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Proceedings of the International Plant Propagator's Society

Vol. 40

Title:
WHATEVER HAPPENED TO PLANT TISSUE CULTURE?

Author:
Serge Zimberoff

pp: 233-235

Abstract:
There are, still, many unrealistic expectations that growers bring to tissue culture labs almost every week.

I hope to cover three areas: what we expected of tissue culture, what we thought we were getting, and what we really got.

The 1960's saw a dramatic conquest of the major problems confronting orchid propagation. The orchids were slow to propagate vegetatively and were almost universally infected with viruses that caused a dramatic shortening of the shelf life of the flowers. Morel (6) described the methods for producing virus-free Cymbidium orchids and how to use tissue culture for clonal propagation of orchids. Scully (10) described clonal propagation of Phalaenopsis. Sagawa and Shoji (9) described clonal propagation of Dendrobiums. Scully (10) wrote about meristem culture of Cattleya orchids.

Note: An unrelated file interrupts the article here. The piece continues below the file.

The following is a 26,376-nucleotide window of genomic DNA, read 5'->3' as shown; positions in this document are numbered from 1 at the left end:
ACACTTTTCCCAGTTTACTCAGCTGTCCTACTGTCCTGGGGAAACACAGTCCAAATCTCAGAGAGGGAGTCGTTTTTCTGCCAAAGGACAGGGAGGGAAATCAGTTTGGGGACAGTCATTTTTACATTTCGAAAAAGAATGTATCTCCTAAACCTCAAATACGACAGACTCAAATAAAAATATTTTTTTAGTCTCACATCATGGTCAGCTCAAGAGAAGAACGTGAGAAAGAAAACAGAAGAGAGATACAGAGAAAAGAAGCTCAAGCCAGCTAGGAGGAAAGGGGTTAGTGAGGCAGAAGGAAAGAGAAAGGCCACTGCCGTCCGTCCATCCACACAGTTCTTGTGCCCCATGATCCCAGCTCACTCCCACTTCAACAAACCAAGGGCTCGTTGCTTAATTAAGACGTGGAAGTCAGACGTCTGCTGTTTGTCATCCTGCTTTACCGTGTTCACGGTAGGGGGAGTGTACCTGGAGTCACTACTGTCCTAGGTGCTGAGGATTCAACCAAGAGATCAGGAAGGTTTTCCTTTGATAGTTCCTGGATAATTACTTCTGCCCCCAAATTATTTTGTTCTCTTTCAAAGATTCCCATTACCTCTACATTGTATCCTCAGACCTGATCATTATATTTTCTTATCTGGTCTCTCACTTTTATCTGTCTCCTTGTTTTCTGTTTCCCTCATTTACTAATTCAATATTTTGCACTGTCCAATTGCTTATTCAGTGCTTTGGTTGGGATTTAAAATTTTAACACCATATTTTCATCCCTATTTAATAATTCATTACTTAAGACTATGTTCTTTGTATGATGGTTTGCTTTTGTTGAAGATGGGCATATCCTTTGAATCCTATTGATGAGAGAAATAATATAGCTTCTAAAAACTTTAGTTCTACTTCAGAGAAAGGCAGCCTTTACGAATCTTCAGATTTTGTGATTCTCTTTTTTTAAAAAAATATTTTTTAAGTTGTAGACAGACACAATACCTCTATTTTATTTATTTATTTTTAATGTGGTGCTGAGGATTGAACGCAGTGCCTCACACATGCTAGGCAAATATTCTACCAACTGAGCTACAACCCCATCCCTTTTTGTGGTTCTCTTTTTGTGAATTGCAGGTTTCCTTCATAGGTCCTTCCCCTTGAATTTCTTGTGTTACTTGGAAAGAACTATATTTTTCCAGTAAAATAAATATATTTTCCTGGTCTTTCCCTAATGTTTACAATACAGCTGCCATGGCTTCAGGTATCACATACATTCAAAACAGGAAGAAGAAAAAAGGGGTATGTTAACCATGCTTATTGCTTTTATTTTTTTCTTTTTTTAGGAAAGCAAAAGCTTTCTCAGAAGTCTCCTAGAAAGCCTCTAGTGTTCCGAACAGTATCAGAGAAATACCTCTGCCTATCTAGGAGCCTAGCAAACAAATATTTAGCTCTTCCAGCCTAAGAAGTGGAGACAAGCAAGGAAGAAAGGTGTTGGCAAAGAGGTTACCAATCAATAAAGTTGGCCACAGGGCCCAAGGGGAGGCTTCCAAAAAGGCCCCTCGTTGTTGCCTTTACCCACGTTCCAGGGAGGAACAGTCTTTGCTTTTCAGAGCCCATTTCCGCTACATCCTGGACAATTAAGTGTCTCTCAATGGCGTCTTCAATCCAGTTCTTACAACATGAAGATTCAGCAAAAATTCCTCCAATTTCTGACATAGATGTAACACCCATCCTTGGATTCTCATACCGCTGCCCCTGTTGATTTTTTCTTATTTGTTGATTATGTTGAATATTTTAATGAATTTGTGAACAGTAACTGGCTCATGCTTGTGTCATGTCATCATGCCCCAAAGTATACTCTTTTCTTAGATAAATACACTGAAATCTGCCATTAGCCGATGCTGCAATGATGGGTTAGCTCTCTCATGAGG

So here, after decades of steady but slow improvement in vegetative orchid propagation, tissue culture burst on the scene successfully. Where did this put our expectations? Why, we were

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